Winnipeg Jets decide to stand pat at trade deadline

Sam Cosentino looks at some of the key Jets prospects and where they are in their development.

WINNIPEG — Blake Wheeler believes the future is promising for the Winnipeg Jets, even if the team’s here and now is bleak.

The Jets didn’t make any trades on Monday prior to the 3 p.m. ET deadline, but had defenceman Adam Pardy claimed off waivers by the Edmonton Oilers. Pardy played in 14 games and had one assist.

That leaves Winnipeg moving forward with a young roster that has only 56 points (26-31-4). The team also traded captain Andrew Ladd last week to the Chicago Blackhawks.

Wheeler, who leads the team in scoring with 57 points, was asked where he thinks the club is at in building a contender.

“I’m not pleased with where we’re at this season in particular, obviously,” said Wheeler, who may be the team’s next captain. “I think I’ve made that very clear, but I’m not approaching it like the sky is falling. I’m still hopeful. I’ve got three years left here, I signed here to win, so that’s my focus.”

Winnipeg is second-last in the NHL Western Conference, only three points ahead of the Oilers. The Jets host the Florida Panthers on Tuesday in the first game of a five-game homestand.

The Jets clawed their way into the playoffs last year with 99 points, the first post-season appearance since moving to Winnipeg in 2011. Even though they were swept in the first round by the Anaheim Ducks, fans hoped the momentum would carry over.

General manager Kevin Cheveldayoff said after the deadline passed that the marketplace isn’t one of simple deals, but rather situations that have ripple affects on future contracts and rosters.

He noted keeping salary-cap space for pending restricted free agents such as centre Mark Scheifele and defenceman Jacob Trouba is important.

And he again stressed his draft-and-develop approach as a way to build a Stanley Cup contender.

“You don’t do it through free agency, you don’t do it through trade-deadline acquisitions when you’re in a situation like we are in right now,” Cheveldayoff said. “There really is only several ways to do it, and the tried-and-true method is through the draft.”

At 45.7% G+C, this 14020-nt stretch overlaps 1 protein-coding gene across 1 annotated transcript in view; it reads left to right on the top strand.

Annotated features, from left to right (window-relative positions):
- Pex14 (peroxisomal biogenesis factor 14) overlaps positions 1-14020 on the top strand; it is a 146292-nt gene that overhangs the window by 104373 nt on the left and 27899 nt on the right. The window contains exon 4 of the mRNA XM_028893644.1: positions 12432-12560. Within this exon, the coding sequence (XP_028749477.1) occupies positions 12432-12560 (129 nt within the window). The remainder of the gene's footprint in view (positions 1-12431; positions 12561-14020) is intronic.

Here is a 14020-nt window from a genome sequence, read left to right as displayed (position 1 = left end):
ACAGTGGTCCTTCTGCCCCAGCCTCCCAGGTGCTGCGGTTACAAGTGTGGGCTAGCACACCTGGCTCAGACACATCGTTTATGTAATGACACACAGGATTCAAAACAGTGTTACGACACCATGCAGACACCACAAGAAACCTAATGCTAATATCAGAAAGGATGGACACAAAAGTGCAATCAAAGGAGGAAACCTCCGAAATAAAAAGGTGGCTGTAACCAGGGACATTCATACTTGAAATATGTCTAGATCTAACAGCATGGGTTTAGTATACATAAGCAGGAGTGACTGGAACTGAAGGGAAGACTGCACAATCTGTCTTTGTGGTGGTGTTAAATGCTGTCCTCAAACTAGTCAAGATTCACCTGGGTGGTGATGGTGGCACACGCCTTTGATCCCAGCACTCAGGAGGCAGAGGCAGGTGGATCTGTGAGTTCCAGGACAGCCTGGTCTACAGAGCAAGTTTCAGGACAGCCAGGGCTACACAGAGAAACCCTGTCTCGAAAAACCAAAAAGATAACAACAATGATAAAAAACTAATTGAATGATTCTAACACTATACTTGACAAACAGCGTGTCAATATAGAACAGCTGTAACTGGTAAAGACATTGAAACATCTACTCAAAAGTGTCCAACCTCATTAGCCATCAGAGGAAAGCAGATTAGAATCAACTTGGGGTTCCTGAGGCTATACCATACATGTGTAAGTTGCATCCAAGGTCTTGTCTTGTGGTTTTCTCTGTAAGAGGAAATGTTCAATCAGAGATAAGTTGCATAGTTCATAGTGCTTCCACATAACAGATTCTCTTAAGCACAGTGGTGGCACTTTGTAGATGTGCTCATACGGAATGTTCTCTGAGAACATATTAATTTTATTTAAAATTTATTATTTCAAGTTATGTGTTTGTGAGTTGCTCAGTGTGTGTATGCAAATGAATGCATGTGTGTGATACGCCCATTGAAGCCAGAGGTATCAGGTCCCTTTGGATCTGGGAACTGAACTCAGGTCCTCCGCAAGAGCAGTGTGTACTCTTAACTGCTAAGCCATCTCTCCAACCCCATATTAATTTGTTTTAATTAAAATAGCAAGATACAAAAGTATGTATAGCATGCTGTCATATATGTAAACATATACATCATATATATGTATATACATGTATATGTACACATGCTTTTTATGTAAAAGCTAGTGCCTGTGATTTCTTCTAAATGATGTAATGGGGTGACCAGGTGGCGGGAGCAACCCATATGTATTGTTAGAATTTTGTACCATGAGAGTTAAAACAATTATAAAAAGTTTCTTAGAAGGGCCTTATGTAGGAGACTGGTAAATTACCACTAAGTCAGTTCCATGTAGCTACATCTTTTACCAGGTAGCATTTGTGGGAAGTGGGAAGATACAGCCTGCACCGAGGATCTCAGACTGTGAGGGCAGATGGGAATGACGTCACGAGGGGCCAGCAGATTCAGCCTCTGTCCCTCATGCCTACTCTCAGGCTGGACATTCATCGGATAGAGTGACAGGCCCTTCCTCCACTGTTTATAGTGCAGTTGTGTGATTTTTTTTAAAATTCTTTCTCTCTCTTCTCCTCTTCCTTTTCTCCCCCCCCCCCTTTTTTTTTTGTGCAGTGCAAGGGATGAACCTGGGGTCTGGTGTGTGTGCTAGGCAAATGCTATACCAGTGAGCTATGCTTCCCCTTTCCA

Head coach Paul Maurice said his focus is fitting together the pieces he has, and noted the Jets are one of the league’s youngest rosters.

“There’s two sides of draft and develop,” Maurice said. “A lot of them have already been drafted so now it’s the other piece – you’ve got to get them games and they’ve (got) to play.”

Mistakes will be made, but they need experience to get better, he added.

“We’re going to see an awful lot of these players are going to be Winnipeg Jets for an awful long time,” Maurice said. “And some of them are probably in the (NHL) early in their career and you pay a little bit of a price in the short term in terms of experience in your lineup, but you get that back when they get that experience.”

Nine players with three or fewer NHL seasons on their resumes have each played 20 or more games this season. Rookie forward Nikolaj Ehlers has shone with 13 goals and 30 points in 61 games.

“I think there’s a lot of be excited about,” Wheeler said. “I think we have some guys that have made some big strides this year, some guys that have stepped into our lineup who you weren’t really sure if they were going to get an opportunity this year and have come a long way.”

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